Stuart Marks offers a thought-piece that is at once scholarly and visceral. He characterizes Valley Bisa communities as physically and figuratively hemmed in by policies meant to preserve animals and land, while benefiting Zambian citizens generally, if not the people already living in this specific “incende.” He references his own experiences growing up in a betwixt and between space that was neither fully Western nor African, as well as his time spent learning about how differently he and Inuit peoples viewed animals. The sketch he draws of Valley Bisa peoples is thereby enriched by long-term fieldwork and enlivened by personal investment.

    I agree with Tom Johnson and David Gordon that Marks portrays Valley Bisa people as living in a present that is unnecessarily divided from the past. Without the incorporation of previous economic, social, and political events and processes, they might be read to be powerless victims of a transgressing neoliberal conservation regime. I do not believe this is Marks’ intention. His valuable fieldwork insights derived from listening carefully over many years of fieldwork show people who actively express themselves and their frustrations through a variety of media. He highlights one such locally comprehensible vehicle that carries such social meaning: animals.

    Names in Zambia and elsewhere are very often given to express a sentiment or mark a moment in time. Just ask Celtel Banda or Gearbox Phiri. Marks makes perceptive use of a series of names given to dogs in 2006. Singly each moniker seems like the product of an individual moment of annoyance, but aggregated as a group they do indeed appear conspiratorial. But, while I find the concept of reading social events through the given names of animals to be intriguing, I wonder just how much we can conclude. If dogs are billboards for advertising anger or sadness, how do we read the many that remain throughout their lives nameless? Is there evidence of dog names that memorialize hunting success and sated appetites? Most germane to this discussion, how do we know that dog naming and other emic forms of social expression are meant to communicate anything to the uncomprehending outsider?

  • Robert K. Hitchcock

    Stuart Marks’ eloquent discussion of wild animals and the ways in which humans interact with them and with each other is an important statement on contemporary African society and on north-south relations. His work is important not only because of the detailed diachronic perspective and quantitative and qualitative data he has provided on the Bisa but also because of his rich discussions of world views and belief systems. His work demonstrates the effects of globalization, economic downturns, HIV/AIDS, government policies and programs, and the influence of international organizations and the significance of the varied experiences of the Bisa and their neighbors in Zambia.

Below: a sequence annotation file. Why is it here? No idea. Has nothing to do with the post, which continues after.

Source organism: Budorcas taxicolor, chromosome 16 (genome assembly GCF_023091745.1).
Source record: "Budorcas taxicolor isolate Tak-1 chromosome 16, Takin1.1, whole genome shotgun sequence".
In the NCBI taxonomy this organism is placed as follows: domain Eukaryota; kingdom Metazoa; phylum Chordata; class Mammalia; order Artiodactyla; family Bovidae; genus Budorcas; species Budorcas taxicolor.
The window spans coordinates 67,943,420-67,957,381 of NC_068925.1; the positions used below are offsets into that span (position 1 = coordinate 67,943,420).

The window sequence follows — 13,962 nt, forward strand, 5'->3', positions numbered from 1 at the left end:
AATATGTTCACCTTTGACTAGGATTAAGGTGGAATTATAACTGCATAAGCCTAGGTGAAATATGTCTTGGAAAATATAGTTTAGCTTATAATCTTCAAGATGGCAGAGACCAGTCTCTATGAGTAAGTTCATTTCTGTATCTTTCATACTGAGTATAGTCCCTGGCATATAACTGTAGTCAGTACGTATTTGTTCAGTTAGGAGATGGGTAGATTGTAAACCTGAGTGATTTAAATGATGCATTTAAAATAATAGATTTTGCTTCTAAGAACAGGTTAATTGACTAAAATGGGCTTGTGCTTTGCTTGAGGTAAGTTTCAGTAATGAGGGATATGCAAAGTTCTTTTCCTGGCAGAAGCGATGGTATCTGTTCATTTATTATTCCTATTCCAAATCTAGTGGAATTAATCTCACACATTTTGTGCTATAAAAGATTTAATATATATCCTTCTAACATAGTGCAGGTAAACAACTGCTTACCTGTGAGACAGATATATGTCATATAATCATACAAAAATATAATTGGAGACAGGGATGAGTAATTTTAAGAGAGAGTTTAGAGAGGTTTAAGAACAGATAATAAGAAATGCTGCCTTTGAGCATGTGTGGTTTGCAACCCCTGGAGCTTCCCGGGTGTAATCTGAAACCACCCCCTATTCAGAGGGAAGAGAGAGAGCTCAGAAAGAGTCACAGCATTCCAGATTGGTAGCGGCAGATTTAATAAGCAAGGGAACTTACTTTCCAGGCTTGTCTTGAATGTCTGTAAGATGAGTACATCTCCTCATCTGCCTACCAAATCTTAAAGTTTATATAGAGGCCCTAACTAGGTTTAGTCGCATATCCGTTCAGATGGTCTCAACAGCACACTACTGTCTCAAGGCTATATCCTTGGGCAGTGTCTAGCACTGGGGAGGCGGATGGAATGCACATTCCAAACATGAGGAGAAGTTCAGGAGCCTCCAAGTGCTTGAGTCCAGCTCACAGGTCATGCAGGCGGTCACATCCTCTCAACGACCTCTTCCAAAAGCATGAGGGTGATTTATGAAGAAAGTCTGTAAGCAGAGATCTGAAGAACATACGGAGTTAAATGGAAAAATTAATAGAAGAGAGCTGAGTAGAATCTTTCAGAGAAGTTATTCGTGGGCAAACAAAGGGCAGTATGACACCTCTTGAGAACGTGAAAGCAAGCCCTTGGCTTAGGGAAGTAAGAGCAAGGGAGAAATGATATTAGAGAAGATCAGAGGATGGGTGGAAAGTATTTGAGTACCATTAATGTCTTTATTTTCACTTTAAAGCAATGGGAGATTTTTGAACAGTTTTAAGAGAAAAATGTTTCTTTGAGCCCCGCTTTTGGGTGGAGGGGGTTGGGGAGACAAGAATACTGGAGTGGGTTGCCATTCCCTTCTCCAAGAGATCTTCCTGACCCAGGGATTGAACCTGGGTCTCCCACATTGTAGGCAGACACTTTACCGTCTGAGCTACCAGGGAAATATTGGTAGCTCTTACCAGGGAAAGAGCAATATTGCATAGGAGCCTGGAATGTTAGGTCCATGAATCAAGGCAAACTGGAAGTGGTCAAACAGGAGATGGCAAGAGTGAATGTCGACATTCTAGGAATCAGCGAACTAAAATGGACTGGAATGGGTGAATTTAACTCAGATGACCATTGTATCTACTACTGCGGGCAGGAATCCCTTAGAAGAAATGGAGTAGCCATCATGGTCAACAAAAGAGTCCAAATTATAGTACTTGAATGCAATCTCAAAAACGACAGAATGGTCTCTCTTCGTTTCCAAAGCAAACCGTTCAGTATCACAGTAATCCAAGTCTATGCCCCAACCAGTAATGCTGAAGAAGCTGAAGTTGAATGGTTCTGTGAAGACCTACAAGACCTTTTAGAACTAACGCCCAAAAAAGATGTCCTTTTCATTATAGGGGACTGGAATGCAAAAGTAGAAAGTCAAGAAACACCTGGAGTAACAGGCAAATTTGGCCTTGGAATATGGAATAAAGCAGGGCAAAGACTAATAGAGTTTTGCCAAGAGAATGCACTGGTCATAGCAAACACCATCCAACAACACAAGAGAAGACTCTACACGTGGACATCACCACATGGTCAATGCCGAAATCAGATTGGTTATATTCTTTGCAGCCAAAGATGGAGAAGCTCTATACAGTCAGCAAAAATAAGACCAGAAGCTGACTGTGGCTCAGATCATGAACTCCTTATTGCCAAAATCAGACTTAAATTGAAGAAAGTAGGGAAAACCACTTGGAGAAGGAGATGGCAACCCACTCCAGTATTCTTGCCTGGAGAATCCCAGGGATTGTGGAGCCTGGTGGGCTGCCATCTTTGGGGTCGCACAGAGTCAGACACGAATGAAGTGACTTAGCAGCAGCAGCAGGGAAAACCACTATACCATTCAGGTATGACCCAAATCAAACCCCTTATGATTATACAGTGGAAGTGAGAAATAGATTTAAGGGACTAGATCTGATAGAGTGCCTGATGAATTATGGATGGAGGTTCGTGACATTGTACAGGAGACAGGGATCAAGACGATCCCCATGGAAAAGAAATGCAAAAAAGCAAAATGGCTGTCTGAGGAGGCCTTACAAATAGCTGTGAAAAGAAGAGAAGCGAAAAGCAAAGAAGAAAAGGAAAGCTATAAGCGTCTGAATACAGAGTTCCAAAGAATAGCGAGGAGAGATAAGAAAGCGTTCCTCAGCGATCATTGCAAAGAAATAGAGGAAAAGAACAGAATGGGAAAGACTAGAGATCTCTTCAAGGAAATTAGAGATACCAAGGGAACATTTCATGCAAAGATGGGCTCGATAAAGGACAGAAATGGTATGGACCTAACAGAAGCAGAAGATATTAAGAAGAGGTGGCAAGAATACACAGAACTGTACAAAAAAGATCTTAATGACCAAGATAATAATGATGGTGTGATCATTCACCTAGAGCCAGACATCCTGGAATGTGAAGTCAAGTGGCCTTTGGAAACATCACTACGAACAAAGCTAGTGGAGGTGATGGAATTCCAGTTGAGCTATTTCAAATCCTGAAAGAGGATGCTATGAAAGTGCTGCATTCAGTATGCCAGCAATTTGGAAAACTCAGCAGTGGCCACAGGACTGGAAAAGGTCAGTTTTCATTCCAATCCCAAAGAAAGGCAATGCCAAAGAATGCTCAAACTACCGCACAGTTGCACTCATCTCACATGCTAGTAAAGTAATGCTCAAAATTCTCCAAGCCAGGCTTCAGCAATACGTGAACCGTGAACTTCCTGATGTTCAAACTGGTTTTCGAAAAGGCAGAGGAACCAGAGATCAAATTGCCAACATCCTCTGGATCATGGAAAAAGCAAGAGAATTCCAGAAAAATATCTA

As Dr. Marks has noted in his work, a major conservation and development strategy employed by the Bisa and their neighbors as well as others dependent in part on wildlife in southern Africa is community-based natural resource management (CBNRM), also known as community-based conservation (CBC). The main idea behind CBNRM/CBC projects is that local communities would get the rights to the benefits from natural resources and, as a result, they would be more willing to conserve them. This is in contrast to the approach in which the state (i.e. the government) controls natural resources and the benefits from those resources go to the government or to private companies that get leasehold rights from the government.

    CBNRM in southern Africa projects were based on a number of assumptions. First, it was assumed that southern African governments would be willing to devolve authority over wildlife resources to the district or local level and would enact legislation to make this possible. A second assumption was that government authorities would be willing to consult local people and have them be involved in planning and decision-making. Third, it was assumed that if local people had the rights over wildlife resources and received the benefits from them, they would work to conserve them. It was also assumed that local people would reduce the pressure on wildlife resources and therefore the numbers of wild animals would increase.